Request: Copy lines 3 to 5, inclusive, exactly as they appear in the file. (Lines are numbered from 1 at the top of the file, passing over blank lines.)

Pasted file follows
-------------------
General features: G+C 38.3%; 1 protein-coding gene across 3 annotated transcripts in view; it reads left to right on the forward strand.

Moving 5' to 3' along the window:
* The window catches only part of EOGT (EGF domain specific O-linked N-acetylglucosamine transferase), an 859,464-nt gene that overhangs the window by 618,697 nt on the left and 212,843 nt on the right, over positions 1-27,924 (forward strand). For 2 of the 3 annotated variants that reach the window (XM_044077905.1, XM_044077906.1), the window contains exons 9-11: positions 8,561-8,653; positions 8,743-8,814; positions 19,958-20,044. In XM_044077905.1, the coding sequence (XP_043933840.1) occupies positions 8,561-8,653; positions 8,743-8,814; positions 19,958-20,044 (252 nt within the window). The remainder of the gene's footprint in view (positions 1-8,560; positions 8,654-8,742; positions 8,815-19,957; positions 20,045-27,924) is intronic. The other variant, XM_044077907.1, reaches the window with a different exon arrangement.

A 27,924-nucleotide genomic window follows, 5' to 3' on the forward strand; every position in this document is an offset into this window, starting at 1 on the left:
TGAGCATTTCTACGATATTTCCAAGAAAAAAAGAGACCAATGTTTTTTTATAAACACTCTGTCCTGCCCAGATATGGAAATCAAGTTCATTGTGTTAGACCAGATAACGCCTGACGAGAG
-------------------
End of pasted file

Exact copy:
* The window catches only part of EOGT (EGF domain specific O-linked N-acetylglucosamine transferase), an 859,464-nt gene that overhangs the window by 618,697 nt on the left and 212,843 nt on the right, over positions 1-27,924 (forward strand). For 2 of the 3 annotated variants that reach the window (XM_044077905.1, XM_044077906.1), the window contains exons 9-11: positions 8,561-8,653; positions 8,743-8,814; positions 19,958-20,044. In XM_044077905.1, the coding sequence (XP_043933840.1) occupies positions 8,561-8,653; positions 8,743-8,814; positions 19,958-20,044 (252 nt within the window). The remainder of the gene's footprint in view (positions 1-8,560; positions 8,654-8,742; positions 8,815-19,957; positions 20,045-27,924) is intronic. The other variant, XM_044077907.1, reaches the window with a different exon arrangement.

A 27,924-nucleotide genomic window follows, 5' to 3' on the forward strand; every position in this document is an offset into this window, starting at 1 on the left:
TGAGCATTTCTACGATATTTCCAAGAAAAAAAGAGACCAATGTTTTTTTATAAACACTCTGTCCTGCCCAGATATGGAAATCAAGTTCATTGTGTTAGACCAGATAACGCCTGACGAGAG